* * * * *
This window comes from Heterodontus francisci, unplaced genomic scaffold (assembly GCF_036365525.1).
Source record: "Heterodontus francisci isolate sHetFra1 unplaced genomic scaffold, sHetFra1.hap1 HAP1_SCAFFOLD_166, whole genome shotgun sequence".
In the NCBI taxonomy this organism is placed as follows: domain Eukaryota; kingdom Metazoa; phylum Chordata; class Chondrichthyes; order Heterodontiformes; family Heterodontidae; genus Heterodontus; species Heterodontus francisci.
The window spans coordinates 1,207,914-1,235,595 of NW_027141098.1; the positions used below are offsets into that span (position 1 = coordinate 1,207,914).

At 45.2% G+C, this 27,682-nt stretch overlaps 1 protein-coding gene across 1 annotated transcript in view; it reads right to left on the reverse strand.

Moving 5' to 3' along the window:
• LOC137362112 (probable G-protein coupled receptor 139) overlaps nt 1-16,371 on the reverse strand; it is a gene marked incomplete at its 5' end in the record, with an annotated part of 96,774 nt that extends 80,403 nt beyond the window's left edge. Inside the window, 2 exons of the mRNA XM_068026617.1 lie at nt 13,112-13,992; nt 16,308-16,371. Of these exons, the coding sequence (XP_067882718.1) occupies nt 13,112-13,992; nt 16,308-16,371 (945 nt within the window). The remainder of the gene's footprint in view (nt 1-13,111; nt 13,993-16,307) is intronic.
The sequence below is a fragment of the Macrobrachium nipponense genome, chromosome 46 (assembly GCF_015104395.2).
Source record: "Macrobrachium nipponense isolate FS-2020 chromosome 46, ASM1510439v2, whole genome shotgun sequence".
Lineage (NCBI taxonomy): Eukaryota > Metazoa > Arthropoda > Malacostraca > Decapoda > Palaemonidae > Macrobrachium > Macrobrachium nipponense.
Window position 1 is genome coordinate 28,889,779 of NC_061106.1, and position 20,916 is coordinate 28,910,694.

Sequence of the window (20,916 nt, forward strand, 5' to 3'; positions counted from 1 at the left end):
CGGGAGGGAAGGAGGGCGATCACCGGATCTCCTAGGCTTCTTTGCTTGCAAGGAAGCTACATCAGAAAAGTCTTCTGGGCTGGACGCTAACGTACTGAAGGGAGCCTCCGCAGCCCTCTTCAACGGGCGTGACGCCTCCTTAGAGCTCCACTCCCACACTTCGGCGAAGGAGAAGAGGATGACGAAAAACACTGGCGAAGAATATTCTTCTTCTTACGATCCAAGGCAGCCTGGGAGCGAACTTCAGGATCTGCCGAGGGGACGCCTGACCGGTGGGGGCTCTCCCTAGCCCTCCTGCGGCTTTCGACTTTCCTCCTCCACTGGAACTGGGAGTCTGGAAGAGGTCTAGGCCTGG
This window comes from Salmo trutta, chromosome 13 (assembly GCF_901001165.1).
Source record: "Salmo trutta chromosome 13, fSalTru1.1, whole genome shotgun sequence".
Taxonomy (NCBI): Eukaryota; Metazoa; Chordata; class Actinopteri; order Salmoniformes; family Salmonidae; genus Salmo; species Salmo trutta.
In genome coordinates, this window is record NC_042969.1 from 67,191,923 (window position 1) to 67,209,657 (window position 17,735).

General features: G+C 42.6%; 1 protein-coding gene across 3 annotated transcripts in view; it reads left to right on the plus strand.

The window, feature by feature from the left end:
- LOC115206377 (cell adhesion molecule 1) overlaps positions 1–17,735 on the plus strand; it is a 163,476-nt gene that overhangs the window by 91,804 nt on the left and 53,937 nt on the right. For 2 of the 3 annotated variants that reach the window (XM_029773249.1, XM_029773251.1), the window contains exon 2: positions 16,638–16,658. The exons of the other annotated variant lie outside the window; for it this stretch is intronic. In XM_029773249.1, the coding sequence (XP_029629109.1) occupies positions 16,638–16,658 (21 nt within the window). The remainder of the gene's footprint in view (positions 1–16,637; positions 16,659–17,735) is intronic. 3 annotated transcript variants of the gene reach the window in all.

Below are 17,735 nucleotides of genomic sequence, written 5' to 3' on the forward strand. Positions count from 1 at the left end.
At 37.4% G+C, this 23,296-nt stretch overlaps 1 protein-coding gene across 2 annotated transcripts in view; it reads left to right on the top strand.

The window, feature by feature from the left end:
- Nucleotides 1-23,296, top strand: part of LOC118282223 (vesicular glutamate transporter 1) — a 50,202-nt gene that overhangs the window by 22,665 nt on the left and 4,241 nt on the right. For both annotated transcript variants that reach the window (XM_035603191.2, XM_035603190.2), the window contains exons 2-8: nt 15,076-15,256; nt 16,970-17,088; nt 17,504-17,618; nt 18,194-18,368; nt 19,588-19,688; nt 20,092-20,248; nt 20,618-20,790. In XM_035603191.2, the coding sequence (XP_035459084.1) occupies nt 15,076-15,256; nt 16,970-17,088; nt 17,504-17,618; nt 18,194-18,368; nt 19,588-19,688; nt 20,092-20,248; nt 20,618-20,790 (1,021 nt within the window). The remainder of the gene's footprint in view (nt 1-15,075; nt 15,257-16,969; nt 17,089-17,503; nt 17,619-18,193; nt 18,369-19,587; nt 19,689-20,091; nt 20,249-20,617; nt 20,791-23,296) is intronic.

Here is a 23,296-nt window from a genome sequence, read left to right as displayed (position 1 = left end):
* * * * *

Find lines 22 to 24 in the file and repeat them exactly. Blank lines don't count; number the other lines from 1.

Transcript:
At 37.4% G+C, this 23,296-nt stretch overlaps 1 protein-coding gene across 2 annotated transcripts in view; it reads left to right on the top strand.

The window, feature by feature from the left end:
- Nucleotides 1-23,296, top strand: part of LOC118282223 (vesicular glutamate transporter 1) — a 50,202-nt gene that overhangs the window by 22,665 nt on the left and 4,241 nt on the right. For both annotated transcript variants that reach the window (XM_035603191.2, XM_035603190.2), the window contains exons 2-8: nt 15,076-15,256; nt 16,970-17,088; nt 17,504-17,618; nt 18,194-18,368; nt 19,588-19,688; nt 20,092-20,248; nt 20,618-20,790. In XM_035603191.2, the coding sequence (XP_035459084.1) occupies nt 15,076-15,256; nt 16,970-17,088; nt 17,504-17,618; nt 18,194-18,368; nt 19,588-19,688; nt 20,092-20,248; nt 20,618-20,790 (1,021 nt within the window). The remainder of the gene's footprint in view (nt 1-15,075; nt 15,257-16,969; nt 17,089-17,503; nt 17,619-18,193; nt 18,369-19,587; nt 19,689-20,091; nt 20,249-20,617; nt 20,791-23,296) is intronic.